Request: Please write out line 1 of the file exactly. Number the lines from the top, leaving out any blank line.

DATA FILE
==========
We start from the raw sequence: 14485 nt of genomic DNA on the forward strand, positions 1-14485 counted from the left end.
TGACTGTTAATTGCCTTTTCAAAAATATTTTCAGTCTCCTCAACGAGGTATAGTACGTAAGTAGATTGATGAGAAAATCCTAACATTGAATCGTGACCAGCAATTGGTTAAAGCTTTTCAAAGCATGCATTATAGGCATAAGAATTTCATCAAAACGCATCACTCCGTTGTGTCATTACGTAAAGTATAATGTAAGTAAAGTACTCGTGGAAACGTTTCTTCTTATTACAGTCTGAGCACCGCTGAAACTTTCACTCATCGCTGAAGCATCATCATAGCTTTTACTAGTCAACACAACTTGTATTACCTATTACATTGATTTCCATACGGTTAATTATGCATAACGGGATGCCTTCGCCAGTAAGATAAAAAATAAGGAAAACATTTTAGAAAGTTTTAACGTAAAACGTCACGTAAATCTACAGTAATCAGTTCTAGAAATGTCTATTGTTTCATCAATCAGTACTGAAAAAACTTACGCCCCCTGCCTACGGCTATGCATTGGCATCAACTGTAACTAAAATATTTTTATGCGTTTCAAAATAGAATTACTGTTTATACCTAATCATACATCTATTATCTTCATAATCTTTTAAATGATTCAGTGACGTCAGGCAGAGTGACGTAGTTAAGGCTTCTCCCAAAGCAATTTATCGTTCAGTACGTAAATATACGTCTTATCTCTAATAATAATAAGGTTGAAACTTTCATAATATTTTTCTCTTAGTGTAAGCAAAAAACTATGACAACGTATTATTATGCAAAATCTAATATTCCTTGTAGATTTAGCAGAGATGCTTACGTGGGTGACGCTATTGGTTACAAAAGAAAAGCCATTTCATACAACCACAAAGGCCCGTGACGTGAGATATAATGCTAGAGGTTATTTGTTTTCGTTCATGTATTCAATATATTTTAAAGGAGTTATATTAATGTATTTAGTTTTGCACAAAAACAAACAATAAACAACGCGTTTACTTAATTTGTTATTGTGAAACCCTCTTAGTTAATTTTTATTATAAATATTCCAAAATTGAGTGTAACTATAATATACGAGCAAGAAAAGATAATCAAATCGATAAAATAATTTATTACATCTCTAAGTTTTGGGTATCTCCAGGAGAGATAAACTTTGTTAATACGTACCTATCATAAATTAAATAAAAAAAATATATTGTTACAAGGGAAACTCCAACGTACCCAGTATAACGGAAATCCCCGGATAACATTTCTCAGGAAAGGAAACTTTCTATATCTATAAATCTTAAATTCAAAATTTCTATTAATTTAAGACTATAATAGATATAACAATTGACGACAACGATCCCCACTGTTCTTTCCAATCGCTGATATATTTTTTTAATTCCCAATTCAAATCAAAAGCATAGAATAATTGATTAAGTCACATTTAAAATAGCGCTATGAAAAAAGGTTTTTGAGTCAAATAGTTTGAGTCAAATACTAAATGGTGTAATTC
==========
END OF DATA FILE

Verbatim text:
We start from the raw sequence: 14485 nt of genomic DNA on the forward strand, positions 1-14485 counted from the left end.